Business briefing

The daily business briefing: June 16, 2021

New York ends most coronavirus restrictions, stock futures mixed ahead of Fed statement, and more

1

New York ends most coronavirus restrictions

New York Gov. Andrew Cuomo (D) announced Tuesday that the state would end most restrictions on businesses and gatherings that were imposed to fight the spread of COVID-19. The changes took effect immediately on what Cuomo described as a "momentous day." The state lifted the pandemic restrictions as it reached its goal of giving 70 percent of adults at least one dose of a vaccine. "What does 70 percent mean?" Cuomo said. "It means that we can now return to life as we know it. ... We can get back to living, and businesses can open because the state mandates are gone." The move came hours after California, the nation's most populous state, let most of its coronavirus restrictions expire, although businesses and institutions still have the right to require masks.

2

Stock futures mixed ahead of Fed statement

U.S. stock futures were mixed early Wednesday ahead of the Federal Reserve's statement at the close of a two-day policy meeting. Futures tied to the Dow Jones Industrial Average and the S&P 500 were narrowly lower, while those of the tech-heavy Nasdaq edged higher several hours before the opening bell. The Fed is expected to say it will keep short-term interest rates near zero and continue buying at least $120 billion a month of Treasury and mortgage bonds to boost the economic recovery from the damage of the coronavirus pandemic. But the central bank also will release updated economic projections that could raise expectations that Fed leaders are leaning toward raising interest rates and scaling back bond purchases sooner than previously anticipated.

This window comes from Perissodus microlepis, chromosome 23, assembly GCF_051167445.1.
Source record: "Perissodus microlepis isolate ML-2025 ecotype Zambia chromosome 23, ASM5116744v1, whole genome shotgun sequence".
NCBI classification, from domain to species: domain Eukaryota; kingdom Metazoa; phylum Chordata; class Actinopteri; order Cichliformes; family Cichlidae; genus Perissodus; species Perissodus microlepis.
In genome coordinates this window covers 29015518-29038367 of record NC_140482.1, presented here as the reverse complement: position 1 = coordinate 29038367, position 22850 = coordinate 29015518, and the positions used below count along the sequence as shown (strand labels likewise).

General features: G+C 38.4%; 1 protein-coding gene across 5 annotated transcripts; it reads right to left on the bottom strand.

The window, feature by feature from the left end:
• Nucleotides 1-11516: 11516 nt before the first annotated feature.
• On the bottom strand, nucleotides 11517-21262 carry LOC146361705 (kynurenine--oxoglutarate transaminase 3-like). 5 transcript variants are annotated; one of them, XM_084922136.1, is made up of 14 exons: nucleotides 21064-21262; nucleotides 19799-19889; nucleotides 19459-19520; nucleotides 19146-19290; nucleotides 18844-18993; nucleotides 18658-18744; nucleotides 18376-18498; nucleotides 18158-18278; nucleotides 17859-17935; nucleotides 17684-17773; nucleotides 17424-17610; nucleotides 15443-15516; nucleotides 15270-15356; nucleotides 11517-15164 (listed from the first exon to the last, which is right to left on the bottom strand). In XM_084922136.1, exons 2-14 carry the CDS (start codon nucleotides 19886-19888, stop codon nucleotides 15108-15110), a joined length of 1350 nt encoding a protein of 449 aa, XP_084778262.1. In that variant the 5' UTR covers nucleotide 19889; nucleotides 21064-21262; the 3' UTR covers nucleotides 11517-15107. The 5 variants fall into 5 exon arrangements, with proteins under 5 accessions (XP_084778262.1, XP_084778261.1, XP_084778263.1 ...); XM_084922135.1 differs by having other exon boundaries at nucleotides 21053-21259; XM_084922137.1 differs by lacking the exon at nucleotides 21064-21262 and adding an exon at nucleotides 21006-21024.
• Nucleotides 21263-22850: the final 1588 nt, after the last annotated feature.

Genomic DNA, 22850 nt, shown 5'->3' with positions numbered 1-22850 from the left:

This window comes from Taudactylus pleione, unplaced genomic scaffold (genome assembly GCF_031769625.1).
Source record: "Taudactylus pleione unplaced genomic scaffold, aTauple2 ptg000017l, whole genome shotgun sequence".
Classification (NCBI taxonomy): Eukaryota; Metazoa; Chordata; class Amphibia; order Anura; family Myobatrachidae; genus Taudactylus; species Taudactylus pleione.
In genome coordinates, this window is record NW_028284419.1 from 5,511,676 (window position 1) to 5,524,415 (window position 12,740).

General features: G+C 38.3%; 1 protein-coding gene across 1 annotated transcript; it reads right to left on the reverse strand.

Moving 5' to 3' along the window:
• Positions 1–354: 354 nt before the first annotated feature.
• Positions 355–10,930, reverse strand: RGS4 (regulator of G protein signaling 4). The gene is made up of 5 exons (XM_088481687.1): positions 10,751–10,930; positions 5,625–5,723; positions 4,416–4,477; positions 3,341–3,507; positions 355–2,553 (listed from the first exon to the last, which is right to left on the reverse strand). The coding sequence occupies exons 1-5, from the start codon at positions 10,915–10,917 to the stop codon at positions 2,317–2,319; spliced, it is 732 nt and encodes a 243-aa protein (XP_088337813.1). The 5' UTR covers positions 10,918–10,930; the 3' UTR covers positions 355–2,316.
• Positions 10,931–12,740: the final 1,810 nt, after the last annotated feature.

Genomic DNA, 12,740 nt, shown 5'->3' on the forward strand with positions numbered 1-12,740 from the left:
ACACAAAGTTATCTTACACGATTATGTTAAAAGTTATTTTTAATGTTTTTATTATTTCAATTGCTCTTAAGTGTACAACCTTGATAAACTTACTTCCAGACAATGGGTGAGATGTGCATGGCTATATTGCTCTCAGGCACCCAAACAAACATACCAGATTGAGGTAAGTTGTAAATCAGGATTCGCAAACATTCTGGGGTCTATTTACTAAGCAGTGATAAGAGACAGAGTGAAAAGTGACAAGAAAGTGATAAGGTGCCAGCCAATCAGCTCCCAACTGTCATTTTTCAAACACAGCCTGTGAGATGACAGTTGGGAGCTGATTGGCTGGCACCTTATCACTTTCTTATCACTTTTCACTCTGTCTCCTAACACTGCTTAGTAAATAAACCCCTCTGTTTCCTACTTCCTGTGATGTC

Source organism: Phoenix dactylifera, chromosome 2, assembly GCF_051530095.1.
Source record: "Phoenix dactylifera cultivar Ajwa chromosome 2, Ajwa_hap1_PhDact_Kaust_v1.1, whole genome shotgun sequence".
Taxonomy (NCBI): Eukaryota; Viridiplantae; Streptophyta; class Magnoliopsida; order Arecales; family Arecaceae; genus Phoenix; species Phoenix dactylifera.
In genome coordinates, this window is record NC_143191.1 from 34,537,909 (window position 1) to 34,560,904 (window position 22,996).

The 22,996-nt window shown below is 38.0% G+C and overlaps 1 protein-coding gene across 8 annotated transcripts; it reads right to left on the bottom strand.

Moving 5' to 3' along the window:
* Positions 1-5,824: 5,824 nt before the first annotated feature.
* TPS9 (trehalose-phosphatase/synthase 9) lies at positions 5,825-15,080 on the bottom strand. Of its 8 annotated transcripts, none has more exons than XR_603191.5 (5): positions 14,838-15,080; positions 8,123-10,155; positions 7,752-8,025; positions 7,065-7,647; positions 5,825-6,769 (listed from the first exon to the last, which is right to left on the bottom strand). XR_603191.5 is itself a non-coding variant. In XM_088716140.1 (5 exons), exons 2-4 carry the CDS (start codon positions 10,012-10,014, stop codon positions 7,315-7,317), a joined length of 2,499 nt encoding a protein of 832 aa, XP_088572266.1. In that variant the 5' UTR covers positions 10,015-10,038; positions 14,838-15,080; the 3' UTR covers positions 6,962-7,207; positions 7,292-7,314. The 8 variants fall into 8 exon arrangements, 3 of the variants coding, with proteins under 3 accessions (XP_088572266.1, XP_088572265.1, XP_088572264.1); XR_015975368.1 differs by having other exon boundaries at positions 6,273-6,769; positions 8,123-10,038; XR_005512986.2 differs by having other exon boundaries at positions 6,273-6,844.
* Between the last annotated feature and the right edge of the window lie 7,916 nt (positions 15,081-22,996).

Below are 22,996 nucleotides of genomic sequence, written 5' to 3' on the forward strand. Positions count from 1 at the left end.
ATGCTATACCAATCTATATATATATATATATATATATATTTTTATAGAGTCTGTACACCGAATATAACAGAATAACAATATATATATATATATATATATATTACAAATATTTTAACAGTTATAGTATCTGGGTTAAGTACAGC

3

Retail sales drop as consumers shift spending 

Retail sales fell by 1.3 percent in May as consumers spent less on big-ticket items, such as cars, electronics, and building supplies, and more on goods and services as states lifted coronavirus restrictions and life began returning to normal. Americans increased spending on major purchases and home improvements during the pandemic as they were forced to spend more time at home during lockdowns. Now they are rushing to visit restaurants, movie theaters, and other places that were off limits for months. "The great pivot from goods into services has gained traction," said Diane Swonk, chief economist at Grant Thornton. "As we shift into seeing and being seen, that whole process means spending on things that we didn't spend on during the pandemic."

4

Biden picks Big Tech critic to lead FTC

President Biden has appointed prominent Big Tech critic Lina Khan as Federal Trade Commission chair, the White House announced on Tuesday. Hours earlier, the Senate confirmed Khan as a commissioner in a 69-28 vote. Khan, 32, became the youngest chair in history on the FTC, which investigates corporate issues such as antitrust violations and deceptive trade practices. "I look forward to working with my colleagues to protect the public from corporate abuse," Khan said. A president can pick any FTC commissioner as chair. The selection of Khan  was widely seen as a sign that the agency will step up efforts to take a tough position against the practices and dominance of giant companies.

5

MacKenzie Scott gives away another $2.7 billion

MacKenzie Scott, the ex-wife of Amazon founder Jeff Bezos and one of the richest women in the world, announced that she and her husband, Dan Jewett, had donated $2.74 billion to 286 charitable organizations in her latest bid to fulfill her vow to donate most of her fortune. Scott, who said she was troubled by the increasing wealth inequality, has now distributed a total of $8 billion. As part of her divorce, she received 4 percent of Amazon's stock, then worth $36 billion. But her stake has grown to $60 billion despite her contributions as Amazon shares soared during the pandemic. The recipients included the Apollo Theater and Ballet Hispanico and other arts groups, as well as colleges groups advocating racial justice and countering domestic violence.

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